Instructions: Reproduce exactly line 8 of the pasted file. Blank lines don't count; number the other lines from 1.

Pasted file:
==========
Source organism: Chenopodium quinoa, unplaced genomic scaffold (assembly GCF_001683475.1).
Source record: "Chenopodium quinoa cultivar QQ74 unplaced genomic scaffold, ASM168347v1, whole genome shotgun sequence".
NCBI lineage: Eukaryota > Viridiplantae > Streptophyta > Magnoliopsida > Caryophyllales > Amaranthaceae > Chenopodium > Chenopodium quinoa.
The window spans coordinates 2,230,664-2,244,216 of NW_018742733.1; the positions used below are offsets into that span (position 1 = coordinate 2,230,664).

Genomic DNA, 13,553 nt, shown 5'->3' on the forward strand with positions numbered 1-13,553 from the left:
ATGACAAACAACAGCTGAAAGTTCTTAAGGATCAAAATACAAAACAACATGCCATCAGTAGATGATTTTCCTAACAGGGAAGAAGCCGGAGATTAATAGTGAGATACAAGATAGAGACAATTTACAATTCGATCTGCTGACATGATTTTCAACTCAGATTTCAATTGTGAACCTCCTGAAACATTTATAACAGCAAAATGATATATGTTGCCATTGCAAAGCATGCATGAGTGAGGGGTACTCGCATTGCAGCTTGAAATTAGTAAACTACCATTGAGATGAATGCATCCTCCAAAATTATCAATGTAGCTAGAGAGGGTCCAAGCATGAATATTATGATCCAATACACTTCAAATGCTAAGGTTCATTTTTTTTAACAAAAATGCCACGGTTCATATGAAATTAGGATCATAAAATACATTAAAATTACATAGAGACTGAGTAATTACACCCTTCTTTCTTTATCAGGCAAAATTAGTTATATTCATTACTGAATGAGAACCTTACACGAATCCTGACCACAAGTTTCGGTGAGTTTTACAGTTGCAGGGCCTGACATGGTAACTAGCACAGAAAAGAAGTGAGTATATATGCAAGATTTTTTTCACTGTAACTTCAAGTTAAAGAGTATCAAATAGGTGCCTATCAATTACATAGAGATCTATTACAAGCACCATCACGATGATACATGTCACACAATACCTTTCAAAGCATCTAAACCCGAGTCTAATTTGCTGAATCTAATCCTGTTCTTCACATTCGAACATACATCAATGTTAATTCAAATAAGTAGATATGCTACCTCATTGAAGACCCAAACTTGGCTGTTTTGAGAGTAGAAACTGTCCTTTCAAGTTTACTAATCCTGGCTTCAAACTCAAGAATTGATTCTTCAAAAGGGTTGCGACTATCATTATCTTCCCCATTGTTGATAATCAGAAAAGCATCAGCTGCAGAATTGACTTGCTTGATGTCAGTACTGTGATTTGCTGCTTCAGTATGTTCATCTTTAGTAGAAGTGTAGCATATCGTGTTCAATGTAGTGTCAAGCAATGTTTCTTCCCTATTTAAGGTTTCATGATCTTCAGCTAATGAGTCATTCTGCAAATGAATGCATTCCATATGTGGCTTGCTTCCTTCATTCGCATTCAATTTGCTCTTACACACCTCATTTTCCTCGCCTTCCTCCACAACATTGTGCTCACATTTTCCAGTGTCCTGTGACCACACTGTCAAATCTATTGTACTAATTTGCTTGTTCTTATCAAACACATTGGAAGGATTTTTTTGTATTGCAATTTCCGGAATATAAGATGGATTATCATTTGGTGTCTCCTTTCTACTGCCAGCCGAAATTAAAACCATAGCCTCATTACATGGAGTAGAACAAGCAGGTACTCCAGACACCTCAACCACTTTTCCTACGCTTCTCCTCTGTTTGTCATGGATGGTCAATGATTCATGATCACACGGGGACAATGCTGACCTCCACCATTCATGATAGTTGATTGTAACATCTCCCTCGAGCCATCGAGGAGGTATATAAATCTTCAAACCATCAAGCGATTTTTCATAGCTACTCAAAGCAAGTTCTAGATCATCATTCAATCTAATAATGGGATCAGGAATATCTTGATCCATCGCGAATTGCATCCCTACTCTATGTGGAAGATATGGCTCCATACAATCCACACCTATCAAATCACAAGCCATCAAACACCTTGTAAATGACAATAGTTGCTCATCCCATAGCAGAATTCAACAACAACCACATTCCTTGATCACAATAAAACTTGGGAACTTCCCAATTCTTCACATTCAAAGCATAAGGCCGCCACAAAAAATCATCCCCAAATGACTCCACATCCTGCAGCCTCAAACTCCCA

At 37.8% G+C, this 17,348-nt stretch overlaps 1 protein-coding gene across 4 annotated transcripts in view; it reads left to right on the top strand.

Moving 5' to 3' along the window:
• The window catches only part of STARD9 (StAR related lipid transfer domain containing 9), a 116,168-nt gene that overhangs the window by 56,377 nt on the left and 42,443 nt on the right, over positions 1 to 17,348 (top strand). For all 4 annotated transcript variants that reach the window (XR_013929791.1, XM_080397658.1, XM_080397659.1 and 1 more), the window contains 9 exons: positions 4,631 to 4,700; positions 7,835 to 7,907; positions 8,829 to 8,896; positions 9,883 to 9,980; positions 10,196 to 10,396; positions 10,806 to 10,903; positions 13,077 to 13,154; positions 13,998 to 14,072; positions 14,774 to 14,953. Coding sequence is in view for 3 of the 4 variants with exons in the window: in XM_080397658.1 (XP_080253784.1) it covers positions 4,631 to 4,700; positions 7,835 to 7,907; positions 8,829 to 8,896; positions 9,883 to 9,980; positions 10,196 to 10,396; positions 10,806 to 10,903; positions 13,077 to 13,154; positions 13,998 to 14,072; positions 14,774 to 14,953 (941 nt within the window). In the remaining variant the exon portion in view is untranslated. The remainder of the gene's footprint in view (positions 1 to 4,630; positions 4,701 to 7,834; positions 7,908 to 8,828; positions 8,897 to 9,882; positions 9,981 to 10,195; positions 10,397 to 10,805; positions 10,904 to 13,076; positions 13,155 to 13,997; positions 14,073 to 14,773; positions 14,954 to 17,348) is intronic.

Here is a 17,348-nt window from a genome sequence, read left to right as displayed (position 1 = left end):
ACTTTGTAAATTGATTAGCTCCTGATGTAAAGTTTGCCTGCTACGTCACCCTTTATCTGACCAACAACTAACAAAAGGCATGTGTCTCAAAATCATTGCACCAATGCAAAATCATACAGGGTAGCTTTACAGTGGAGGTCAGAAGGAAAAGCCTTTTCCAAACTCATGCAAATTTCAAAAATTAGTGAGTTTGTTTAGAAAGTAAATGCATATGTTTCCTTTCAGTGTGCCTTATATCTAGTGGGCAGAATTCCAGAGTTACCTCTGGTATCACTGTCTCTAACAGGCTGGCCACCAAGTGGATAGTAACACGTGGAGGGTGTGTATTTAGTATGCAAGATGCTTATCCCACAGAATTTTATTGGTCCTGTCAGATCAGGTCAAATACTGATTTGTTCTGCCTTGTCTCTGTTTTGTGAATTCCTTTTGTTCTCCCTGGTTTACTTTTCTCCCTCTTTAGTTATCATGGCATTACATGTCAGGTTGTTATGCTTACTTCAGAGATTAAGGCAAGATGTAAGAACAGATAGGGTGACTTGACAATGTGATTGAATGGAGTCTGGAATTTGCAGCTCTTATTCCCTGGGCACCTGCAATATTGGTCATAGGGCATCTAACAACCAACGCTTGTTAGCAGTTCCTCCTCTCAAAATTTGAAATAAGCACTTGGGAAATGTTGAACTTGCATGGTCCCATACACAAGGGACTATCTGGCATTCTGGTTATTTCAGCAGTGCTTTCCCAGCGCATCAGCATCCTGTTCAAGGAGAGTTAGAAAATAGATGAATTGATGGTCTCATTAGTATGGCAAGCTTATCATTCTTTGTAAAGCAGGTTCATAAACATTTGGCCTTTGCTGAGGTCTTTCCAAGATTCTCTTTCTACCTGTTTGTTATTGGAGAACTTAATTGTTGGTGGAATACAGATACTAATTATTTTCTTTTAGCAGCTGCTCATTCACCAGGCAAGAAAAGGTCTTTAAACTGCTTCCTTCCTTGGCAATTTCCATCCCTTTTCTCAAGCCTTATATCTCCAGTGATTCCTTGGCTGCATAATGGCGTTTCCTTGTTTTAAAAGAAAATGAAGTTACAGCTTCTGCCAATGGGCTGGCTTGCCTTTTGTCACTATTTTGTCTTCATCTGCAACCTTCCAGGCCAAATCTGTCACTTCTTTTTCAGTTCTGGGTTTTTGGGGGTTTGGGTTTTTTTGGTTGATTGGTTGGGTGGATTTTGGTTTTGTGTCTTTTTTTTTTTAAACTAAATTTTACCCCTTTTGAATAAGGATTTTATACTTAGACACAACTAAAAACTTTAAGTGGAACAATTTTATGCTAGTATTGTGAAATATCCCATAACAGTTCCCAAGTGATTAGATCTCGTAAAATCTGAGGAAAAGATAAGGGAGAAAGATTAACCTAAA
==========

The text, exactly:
Moving 5' to 3' along the window: